To remain competitive in these challenging conditions, some companies may be looking to expand or relocate to ensure future production and profitability. The Roanoke area is home to Pepsi and Coke bottlers, brewers, and food processors such as Maple Leaf Foods. The region was a finalist in the Sierra Nevada Brewing Company search. All these companies share needs for plenty of high-quality water and unusual discharge capacity.  Here are some things we’ve learned working with companies such as these:

  • Is there enough water? With many areas browned out from lack of moisture, supplying a large-scale operation requires sufficient capacity. Be sure to check the size of a region’s water supply and whether there’s a water grab in progress. Will there be enough water to fuel your growth? Here in the Roanoke Region of Virginia, in the Blue Ridge Mountains, 32 million gallons of excess capacity are available daily.
  • Is the water quality good? When inspecting water quality, look for water that’s protected from development. Are there any upstream issues? How close are the headwaters of the watershed? Before doing anything, be sure to conduct an extensive scientific analysis of water quality. The Roanoke Region is at the top of the Roanoke River watershed and one of the several reservoirs is Carvins Cove, located in a massive conservation area surrounded by mountains. Several reservoirs ensure redundancy in case of drought or contamination.  Make sure there is an interconnected distribution system that provides a reliable supply.
  • What are the sewer rates? Quality and quantity are critical but sewer rates can really add to your operational expenses. How do rates compare to other regions? To the state overall? Here in Roanoke we enjoy rates that are 15 percent below the Virginia average.
  • What’s the treatment capacity? Sourcing and consuming water is one thing. Treating wastewater is also an important factor in a site selection. Does the locality have sufficient means to treat wastewater? Look for the average daily flow. If it’s near capacity it could restrict your future growth.
  • How soft is the water? Large sources of water range from soft to only moderately hard and don’t require softening for a wide range of industrial uses.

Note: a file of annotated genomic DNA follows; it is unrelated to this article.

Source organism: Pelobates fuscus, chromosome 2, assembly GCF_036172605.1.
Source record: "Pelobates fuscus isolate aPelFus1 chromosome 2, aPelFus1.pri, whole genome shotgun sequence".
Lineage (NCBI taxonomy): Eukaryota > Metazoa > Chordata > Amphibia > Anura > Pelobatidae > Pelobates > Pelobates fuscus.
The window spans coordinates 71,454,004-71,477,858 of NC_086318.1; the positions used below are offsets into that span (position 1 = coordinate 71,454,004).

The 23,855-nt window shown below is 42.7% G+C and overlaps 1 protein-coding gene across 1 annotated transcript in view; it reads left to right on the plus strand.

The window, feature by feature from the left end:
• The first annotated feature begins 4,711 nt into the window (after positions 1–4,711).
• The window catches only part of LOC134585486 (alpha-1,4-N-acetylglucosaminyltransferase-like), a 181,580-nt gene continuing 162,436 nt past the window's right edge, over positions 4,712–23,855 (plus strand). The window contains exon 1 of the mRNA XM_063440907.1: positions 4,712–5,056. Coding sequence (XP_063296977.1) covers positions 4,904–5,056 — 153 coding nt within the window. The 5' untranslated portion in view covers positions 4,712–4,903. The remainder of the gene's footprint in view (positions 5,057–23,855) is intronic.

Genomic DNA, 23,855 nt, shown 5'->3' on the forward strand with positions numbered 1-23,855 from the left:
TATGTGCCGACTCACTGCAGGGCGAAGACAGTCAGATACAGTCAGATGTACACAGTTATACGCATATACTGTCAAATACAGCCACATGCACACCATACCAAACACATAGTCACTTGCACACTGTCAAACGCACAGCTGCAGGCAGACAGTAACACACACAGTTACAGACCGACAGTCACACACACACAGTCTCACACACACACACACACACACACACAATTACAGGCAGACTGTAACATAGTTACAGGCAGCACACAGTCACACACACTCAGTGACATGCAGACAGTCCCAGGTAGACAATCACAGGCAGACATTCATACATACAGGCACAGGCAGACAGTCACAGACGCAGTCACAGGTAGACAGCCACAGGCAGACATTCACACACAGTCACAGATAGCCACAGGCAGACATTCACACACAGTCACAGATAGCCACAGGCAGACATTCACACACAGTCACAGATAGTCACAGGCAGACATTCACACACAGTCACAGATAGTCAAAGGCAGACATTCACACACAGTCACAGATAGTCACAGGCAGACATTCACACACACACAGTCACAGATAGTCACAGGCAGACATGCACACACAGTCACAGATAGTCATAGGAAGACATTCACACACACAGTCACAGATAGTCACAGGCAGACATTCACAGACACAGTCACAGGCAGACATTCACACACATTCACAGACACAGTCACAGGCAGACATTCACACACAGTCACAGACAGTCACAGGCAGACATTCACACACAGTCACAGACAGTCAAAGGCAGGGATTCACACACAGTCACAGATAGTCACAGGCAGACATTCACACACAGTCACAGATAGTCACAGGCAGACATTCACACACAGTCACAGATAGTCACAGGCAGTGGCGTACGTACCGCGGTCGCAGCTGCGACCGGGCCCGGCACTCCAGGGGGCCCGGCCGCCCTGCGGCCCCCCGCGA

• What are the surcharges? One of the things that companies like about our region is that our local water authority doesn’t place a pounds-of-waste surcharge on industrial sewage users. Look for advanced tertiary treatment system and unused capacity, which reduces or eliminates surcharges.
  • Are effluents restricted? Greater concentrations can require wastewater pre-treatment, which can add to the costs of doing business. Look for regions, like Roanoke, with liberal limits on effluents, thereby eliminating or limiting the need for pre-treatment.

Water isn’t the only factor for the industry to consider, of course. Transportation to key markets is crucial. Roanoke, for example, is within a day’s drive of two-thirds of the U.S. population. Other things to think about are workforce quality, cost of living and a sense of place – is the location a great place to live and work and not just a good source of water?

Like any site selection process, there are numerous factors to consider. But with water a limited and potentially costly resource now and into the future, it’s better to do your homework first.

Beth Doughty is executive director of the Roanoke Regional Partnership. This article first appeared in “Business Facilities: The Location Advisor.” She can be reached at Beth@roanoke.org.